Saturday, November 08, 2008

I have gotten so many emails about Craiglist's supposed "crackdown" on prostitution that I thought I'd give you all a quick answer about it. And that answer is: Good, it'll keep out the riff-raff.

That may surprise you. But there's two parts to this, so let's break it down.

The first is the "Craigslist charging for ads that used to be free" aspect. To that I say: hey, that's capitalism in action, my friends. People who are selling sex - which many people would also prefer to get for free - should not get pissy that they'll no longer get to place free ads to do that. That's just the cost of doing business.

Then there's the law enforcement angle. The story says the Craigslist will supply LE with advertiser's billing information if they are subpoenaed. Well, yeah. I'm guessing any business that sells ads - The Stranger, The Weekly, Eros Guide - would have to do that. Regardless of what certain Republicans seem to think, when you get a subpoena, that means you have to comply. That being said, I am not aware of any of those places actually being subpoenaed.

Why not? Because if you want to arrest prostitutes - especially the type of prostitute who advertises on Craigslist - it ain't all that difficult. You call them up and you get in the room with them and when the time is right, you whip out the badge and take them downtown. I'm not saying I like it, I'm just saying that most of the time, getting a judge to give you a subpoena is unnecessary. Simple prostitution - one woman, working for herself - is a misdemeanor. Statistically, the majority of women who work for themselves do not get arrested, because unless there's a lot of complaints about her, LE has bigger fish to fry.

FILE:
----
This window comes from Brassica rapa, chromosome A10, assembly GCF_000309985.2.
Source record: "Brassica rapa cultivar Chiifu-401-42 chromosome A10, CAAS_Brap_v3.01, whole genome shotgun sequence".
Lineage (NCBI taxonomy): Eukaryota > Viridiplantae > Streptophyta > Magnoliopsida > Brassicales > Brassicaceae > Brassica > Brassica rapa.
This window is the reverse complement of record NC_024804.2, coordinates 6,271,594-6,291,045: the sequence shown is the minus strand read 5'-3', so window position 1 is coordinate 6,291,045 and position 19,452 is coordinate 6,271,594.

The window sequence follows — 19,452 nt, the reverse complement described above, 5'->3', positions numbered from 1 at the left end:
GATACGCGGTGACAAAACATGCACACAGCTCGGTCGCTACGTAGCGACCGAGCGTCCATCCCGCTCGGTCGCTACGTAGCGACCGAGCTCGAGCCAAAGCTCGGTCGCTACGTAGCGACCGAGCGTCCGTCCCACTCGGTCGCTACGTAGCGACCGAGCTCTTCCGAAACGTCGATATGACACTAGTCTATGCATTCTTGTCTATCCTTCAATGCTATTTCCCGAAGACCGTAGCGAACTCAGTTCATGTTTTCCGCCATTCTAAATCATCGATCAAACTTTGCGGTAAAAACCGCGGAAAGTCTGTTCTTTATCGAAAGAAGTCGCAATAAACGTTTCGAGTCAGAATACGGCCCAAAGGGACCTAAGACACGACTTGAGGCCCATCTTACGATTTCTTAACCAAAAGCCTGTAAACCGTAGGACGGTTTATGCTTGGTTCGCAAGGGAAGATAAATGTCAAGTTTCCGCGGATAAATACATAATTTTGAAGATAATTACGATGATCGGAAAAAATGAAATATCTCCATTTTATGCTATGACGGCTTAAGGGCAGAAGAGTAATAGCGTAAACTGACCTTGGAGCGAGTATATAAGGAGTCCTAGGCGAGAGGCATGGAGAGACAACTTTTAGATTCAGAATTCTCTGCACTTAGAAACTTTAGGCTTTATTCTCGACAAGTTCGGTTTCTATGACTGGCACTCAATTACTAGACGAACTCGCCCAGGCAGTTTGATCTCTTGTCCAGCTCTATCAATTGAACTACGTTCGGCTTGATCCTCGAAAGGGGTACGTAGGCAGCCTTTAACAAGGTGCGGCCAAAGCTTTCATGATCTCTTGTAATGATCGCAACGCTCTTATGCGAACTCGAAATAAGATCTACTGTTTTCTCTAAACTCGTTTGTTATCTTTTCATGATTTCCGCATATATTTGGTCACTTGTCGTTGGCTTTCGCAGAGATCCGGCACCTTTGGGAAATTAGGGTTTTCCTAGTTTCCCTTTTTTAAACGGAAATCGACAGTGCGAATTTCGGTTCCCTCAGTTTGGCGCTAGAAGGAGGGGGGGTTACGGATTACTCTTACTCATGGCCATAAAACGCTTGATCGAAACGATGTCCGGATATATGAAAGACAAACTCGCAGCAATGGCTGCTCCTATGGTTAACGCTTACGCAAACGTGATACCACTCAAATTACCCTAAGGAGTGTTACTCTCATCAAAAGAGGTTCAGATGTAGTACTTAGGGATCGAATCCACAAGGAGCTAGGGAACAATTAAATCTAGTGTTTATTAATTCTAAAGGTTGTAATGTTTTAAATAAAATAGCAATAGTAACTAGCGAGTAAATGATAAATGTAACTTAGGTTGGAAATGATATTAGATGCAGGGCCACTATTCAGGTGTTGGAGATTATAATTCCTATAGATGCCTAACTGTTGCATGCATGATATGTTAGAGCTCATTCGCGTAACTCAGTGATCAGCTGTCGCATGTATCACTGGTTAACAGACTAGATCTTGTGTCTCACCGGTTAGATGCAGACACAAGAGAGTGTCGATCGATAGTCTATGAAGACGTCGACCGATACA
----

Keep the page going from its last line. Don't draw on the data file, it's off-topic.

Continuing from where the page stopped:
What subpoenas are about is busting the people who run large-group operations. And if you're running a whole bunch of women on Craigslist, then chances are, you're a pimp. And I don't mean the honest and fair owner of an escort service, I mean a pimp. That's what I see on Craigslist. I don't like pimps, in case that wasn't clear. To me a pimp = a bad person who exploits and coerces women into sex work, or even flat-out forces them. I would not be a bit sorry to see someone like that get arrested.

I believe that there are probably a few honest escort-service owners who use Craigslist. To them I say: You are dealing in felony territory here, so I hope you have a lawyer on retainer, and I hope you understand the risks inherent in the business that you're running. It's my opinion that on the list of ways you might get busted, Craigslist giving up your data is probably the least-likely scenario. But I'd get off there anyway, it's not doing your business image any good.

I think this decision by Craigslist will also help keep under-18 people off the site, and that's also good. Whether they want to be sex-workers when they grow up, they should not be doing it underage.

I think it will also calm down the citizen's complaints, because Craigslist is the place where people who are not looking for sex workers are most likely to stumble across them, and be all outraged about it. It's the online equivalent of soliciting in front of a neighborhood flea market, with families coming in and out. That's just not what you should be doing. It gets people all upset and draws down the heat. Would it be nice if prostitution wasn't illegal so we didn't have to worry about this? Yeah, that would be great. But that's not the reality.

The people who really have my support in sex work are the independent businesswomen like myself, and people who run honest and professional businesses arranging dates between adult contractors and clients. I think those people are unlikely to be strongly affected by the Craigslist's decision.